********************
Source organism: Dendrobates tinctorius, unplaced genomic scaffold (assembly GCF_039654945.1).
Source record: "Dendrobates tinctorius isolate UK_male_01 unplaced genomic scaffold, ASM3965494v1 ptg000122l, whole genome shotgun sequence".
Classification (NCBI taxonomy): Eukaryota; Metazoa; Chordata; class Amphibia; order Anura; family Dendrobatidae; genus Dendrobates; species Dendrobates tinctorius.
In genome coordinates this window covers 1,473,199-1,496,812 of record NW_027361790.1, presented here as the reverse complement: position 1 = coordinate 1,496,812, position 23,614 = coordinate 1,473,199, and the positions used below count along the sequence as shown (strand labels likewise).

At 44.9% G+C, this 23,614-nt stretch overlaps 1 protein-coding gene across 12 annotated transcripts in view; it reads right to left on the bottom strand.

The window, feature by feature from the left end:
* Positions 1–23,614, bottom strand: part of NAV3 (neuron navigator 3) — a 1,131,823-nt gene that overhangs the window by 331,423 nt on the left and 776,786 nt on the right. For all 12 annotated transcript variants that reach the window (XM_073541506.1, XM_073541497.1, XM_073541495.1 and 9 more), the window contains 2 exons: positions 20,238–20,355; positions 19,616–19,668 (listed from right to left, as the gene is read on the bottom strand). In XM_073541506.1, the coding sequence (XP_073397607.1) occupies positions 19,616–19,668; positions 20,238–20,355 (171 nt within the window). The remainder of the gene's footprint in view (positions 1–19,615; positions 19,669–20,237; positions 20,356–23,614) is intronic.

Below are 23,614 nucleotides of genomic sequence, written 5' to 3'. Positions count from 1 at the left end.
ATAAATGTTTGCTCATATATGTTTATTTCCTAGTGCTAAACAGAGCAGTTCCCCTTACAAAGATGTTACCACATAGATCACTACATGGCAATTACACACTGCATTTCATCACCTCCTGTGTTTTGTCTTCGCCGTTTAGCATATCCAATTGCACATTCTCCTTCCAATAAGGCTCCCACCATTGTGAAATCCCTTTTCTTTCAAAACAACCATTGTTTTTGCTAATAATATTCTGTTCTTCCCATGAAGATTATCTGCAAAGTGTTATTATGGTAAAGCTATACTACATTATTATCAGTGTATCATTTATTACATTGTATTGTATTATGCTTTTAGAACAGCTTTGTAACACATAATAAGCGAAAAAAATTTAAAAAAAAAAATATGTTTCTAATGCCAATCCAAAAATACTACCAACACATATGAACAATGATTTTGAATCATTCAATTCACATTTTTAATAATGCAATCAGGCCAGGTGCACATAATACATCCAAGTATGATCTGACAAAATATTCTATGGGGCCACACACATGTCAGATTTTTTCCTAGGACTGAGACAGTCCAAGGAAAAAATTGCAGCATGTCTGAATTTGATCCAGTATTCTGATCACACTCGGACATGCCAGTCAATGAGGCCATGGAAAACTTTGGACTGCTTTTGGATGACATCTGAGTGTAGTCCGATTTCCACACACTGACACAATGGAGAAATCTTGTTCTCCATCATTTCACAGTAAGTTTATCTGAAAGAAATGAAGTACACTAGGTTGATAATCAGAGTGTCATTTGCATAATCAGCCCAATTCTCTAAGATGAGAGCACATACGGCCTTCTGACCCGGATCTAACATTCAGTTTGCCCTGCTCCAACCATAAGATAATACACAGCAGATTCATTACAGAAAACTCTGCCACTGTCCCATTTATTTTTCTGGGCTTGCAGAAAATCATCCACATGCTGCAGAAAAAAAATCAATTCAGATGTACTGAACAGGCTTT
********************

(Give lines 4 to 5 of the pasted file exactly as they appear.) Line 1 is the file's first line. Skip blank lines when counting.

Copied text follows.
In genome coordinates this window covers 1,473,199-1,496,812 of record NW_027361790.1, presented here as the reverse complement: position 1 = coordinate 1,496,812, position 23,614 = coordinate 1,473,199, and the positions used below count along the sequence as shown (strand labels likewise).

At 44.9% G+C, this 23,614-nt stretch overlaps 1 protein-coding gene across 12 annotated transcripts in view; it reads right to left on the bottom strand.